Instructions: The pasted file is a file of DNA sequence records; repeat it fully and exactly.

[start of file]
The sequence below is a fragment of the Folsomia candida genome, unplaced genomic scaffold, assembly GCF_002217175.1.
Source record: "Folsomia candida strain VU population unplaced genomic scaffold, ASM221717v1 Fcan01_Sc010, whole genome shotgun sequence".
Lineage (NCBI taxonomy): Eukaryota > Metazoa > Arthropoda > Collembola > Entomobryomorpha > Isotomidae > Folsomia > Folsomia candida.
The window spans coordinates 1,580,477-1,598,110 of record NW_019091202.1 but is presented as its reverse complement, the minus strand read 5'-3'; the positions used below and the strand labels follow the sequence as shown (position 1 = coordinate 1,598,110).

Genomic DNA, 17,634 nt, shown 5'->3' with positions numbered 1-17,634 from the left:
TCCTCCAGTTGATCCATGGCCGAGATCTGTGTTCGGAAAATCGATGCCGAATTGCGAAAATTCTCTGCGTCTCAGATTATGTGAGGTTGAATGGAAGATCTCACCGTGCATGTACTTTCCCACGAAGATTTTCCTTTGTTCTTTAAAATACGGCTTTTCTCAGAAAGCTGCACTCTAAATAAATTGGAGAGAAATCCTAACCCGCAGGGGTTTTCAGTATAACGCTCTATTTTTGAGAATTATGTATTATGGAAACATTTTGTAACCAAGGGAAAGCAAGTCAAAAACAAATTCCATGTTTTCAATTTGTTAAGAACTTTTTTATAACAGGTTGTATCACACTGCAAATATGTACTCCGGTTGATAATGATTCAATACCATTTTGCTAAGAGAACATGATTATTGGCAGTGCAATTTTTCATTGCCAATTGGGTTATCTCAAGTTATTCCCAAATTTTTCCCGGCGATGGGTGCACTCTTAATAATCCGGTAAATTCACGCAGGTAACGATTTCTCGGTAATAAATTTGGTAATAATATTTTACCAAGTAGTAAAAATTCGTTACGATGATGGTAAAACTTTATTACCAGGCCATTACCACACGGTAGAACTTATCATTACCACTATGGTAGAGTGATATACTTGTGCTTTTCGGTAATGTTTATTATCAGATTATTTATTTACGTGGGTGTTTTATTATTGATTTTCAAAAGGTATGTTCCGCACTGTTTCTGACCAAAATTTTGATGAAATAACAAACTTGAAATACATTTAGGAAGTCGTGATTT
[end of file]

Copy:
The sequence below is a fragment of the Folsomia candida genome, unplaced genomic scaffold, assembly GCF_002217175.1.
Source record: "Folsomia candida strain VU population unplaced genomic scaffold, ASM221717v1 Fcan01_Sc010, whole genome shotgun sequence".
Lineage (NCBI taxonomy): Eukaryota > Metazoa > Arthropoda > Collembola > Entomobryomorpha > Isotomidae > Folsomia > Folsomia candida.
The window spans coordinates 1,580,477-1,598,110 of record NW_019091202.1 but is presented as its reverse complement, the minus strand read 5'-3'; the positions used below and the strand labels follow the sequence as shown (position 1 = coordinate 1,598,110).

Genomic DNA, 17,634 nt, shown 5'->3' with positions numbered 1-17,634 from the left:
TCCTCCAGTTGATCCATGGCCGAGATCTGTGTTCGGAAAATCGATGCCGAATTGCGAAAATTCTCTGCGTCTCAGATTATGTGAGGTTGAATGGAAGATCTCACCGTGCATGTACTTTCCCACGAAGATTTTCCTTTGTTCTTTAAAATACGGCTTTTCTCAGAAAGCTGCACTCTAAATAAATTGGAGAGAAATCCTAACCCGCAGGGGTTTTCAGTATAACGCTCTATTTTTGAGAATTATGTATTATGGAAACATTTTGTAACCAAGGGAAAGCAAGTCAAAAACAAATTCCATGTTTTCAATTTGTTAAGAACTTTTTTATAACAGGTTGTATCACACTGCAAATATGTACTCCGGTTGATAATGATTCAATACCATTTTGCTAAGAGAACATGATTATTGGCAGTGCAATTTTTCATTGCCAATTGGGTTATCTCAAGTTATTCCCAAATTTTTCCCGGCGATGGGTGCACTCTTAATAATCCGGTAAATTCACGCAGGTAACGATTTCTCGGTAATAAATTTGGTAATAATATTTTACCAAGTAGTAAAAATTCGTTACGATGATGGTAAAACTTTATTACCAGGCCATTACCACACGGTAGAACTTATCATTACCACTATGGTAGAGTGATATACTTGTGCTTTTCGGTAATGTTTATTATCAGATTATTTATTTACGTGGGTGTTTTATTATTGATTTTCAAAAGGTATGTTCCGCACTGTTTCTGACCAAAATTTTGATGAAATAACAAACTTGAAATACATTTAGGAAGTCGTGATTT